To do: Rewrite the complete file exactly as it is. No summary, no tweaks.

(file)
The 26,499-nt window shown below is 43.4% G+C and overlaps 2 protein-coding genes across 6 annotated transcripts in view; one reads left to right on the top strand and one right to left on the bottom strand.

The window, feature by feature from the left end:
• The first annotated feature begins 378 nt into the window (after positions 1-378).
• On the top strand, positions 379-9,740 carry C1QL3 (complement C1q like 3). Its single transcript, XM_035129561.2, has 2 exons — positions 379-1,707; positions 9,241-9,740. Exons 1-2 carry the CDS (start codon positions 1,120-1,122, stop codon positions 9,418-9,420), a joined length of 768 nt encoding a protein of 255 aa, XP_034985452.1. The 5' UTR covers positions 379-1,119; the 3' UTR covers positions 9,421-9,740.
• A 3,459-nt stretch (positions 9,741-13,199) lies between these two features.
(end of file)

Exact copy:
The 26,499-nt window shown below is 43.4% G+C and overlaps 2 protein-coding genes across 6 annotated transcripts in view; one reads left to right on the top strand and one right to left on the bottom strand.

The window, feature by feature from the left end:
• The first annotated feature begins 378 nt into the window (after positions 1-378).
• On the top strand, positions 379-9,740 carry C1QL3 (complement C1q like 3). Its single transcript, XM_035129561.2, has 2 exons — positions 379-1,707; positions 9,241-9,740. Exons 1-2 carry the CDS (start codon positions 1,120-1,122, stop codon positions 9,418-9,420), a joined length of 768 nt encoding a protein of 255 aa, XP_034985452.1. The 5' UTR covers positions 379-1,119; the 3' UTR covers positions 9,421-9,740.
• A 3,459-nt stretch (positions 9,741-13,199) lies between these two features.